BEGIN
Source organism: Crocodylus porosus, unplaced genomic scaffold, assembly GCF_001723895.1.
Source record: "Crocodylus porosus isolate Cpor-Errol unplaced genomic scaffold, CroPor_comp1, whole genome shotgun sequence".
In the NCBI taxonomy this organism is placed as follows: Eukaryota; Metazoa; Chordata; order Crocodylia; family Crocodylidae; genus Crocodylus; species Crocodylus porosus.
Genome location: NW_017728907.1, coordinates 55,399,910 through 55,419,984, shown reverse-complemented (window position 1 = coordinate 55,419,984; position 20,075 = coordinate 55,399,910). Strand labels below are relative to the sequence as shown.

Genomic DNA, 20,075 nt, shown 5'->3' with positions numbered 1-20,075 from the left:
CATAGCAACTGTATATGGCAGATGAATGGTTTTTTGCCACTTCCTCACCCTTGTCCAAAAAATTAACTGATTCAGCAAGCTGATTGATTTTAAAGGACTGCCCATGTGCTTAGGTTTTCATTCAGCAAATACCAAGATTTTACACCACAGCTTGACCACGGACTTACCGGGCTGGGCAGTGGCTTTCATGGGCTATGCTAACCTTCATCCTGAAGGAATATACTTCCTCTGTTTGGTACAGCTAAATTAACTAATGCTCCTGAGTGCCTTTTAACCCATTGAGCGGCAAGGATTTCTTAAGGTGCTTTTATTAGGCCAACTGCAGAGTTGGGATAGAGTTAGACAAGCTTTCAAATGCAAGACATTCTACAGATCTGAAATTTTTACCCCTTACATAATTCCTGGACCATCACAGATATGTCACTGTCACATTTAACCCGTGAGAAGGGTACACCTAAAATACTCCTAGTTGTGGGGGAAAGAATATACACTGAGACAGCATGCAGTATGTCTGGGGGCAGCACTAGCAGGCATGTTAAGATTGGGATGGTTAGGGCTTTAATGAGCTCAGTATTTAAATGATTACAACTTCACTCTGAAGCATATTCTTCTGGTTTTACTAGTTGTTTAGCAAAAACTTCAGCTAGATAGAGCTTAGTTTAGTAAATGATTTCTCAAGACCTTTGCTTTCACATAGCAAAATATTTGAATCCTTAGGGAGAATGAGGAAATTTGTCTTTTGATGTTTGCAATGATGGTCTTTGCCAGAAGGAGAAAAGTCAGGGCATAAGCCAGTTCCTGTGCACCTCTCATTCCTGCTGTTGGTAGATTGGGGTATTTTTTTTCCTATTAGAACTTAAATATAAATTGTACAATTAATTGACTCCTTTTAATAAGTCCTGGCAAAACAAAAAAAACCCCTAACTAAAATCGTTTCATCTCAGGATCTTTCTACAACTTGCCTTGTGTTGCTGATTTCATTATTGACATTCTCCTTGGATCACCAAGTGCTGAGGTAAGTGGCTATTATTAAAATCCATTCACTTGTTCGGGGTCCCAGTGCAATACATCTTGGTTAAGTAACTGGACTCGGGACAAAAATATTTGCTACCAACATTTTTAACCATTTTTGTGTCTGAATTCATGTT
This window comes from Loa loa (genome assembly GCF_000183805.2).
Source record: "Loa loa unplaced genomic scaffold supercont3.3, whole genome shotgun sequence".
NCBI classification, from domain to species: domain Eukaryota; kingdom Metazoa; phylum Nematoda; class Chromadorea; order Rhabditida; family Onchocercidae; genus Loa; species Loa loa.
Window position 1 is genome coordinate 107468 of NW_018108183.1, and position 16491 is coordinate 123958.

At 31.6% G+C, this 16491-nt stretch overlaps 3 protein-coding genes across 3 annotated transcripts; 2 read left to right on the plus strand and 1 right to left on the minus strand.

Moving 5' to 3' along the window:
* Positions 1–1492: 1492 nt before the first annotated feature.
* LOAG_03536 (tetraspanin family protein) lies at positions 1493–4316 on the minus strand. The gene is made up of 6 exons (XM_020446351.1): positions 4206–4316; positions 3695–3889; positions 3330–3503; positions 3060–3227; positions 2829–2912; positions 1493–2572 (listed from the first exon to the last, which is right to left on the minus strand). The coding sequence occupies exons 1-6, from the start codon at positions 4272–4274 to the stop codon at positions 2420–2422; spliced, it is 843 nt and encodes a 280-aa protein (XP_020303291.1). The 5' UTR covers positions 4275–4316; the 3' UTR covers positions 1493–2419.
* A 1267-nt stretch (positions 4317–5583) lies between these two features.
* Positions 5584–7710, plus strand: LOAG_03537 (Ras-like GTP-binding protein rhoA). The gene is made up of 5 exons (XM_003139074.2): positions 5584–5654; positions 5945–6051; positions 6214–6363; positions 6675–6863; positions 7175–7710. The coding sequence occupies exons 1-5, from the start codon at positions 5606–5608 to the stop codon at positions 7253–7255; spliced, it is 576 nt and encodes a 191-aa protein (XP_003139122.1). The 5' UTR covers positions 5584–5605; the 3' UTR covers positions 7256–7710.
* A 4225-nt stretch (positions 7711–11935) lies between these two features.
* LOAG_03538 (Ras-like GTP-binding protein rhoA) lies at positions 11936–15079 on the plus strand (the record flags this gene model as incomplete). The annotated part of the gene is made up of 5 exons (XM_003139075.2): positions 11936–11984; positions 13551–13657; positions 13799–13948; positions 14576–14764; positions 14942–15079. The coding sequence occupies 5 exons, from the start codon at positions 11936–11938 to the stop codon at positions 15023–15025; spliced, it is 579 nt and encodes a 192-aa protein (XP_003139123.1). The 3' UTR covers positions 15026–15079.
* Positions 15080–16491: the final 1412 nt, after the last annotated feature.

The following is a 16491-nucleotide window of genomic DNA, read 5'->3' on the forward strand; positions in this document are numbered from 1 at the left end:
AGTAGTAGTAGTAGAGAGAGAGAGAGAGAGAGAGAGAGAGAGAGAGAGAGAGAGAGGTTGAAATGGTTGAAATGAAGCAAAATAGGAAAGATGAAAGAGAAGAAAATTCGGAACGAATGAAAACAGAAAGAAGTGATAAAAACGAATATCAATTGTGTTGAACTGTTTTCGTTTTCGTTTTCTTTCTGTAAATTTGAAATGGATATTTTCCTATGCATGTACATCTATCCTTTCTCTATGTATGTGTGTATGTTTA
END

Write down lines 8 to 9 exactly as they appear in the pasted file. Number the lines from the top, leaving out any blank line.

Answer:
Source record: "Loa loa unplaced genomic scaffold supercont3.3, whole genome shotgun sequence".
NCBI classification, from domain to species: domain Eukaryota; kingdom Metazoa; phylum Nematoda; class Chromadorea; order Rhabditida; family Onchocercidae; genus Loa; species Loa loa.